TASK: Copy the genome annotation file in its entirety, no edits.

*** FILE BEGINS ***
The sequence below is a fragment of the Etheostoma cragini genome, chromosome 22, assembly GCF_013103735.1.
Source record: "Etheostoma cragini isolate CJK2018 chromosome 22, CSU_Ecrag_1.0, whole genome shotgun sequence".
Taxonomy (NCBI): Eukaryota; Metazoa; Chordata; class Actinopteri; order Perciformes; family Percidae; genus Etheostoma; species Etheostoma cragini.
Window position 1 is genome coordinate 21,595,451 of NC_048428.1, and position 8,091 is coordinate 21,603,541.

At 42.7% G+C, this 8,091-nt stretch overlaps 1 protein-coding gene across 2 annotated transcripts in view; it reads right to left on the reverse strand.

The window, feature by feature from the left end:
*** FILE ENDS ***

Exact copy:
The sequence below is a fragment of the Etheostoma cragini genome, chromosome 22, assembly GCF_013103735.1.
Source record: "Etheostoma cragini isolate CJK2018 chromosome 22, CSU_Ecrag_1.0, whole genome shotgun sequence".
Taxonomy (NCBI): Eukaryota; Metazoa; Chordata; class Actinopteri; order Perciformes; family Percidae; genus Etheostoma; species Etheostoma cragini.
Window position 1 is genome coordinate 21,595,451 of NC_048428.1, and position 8,091 is coordinate 21,603,541.

At 42.7% G+C, this 8,091-nt stretch overlaps 1 protein-coding gene across 2 annotated transcripts in view; it reads right to left on the reverse strand.

The window, feature by feature from the left end: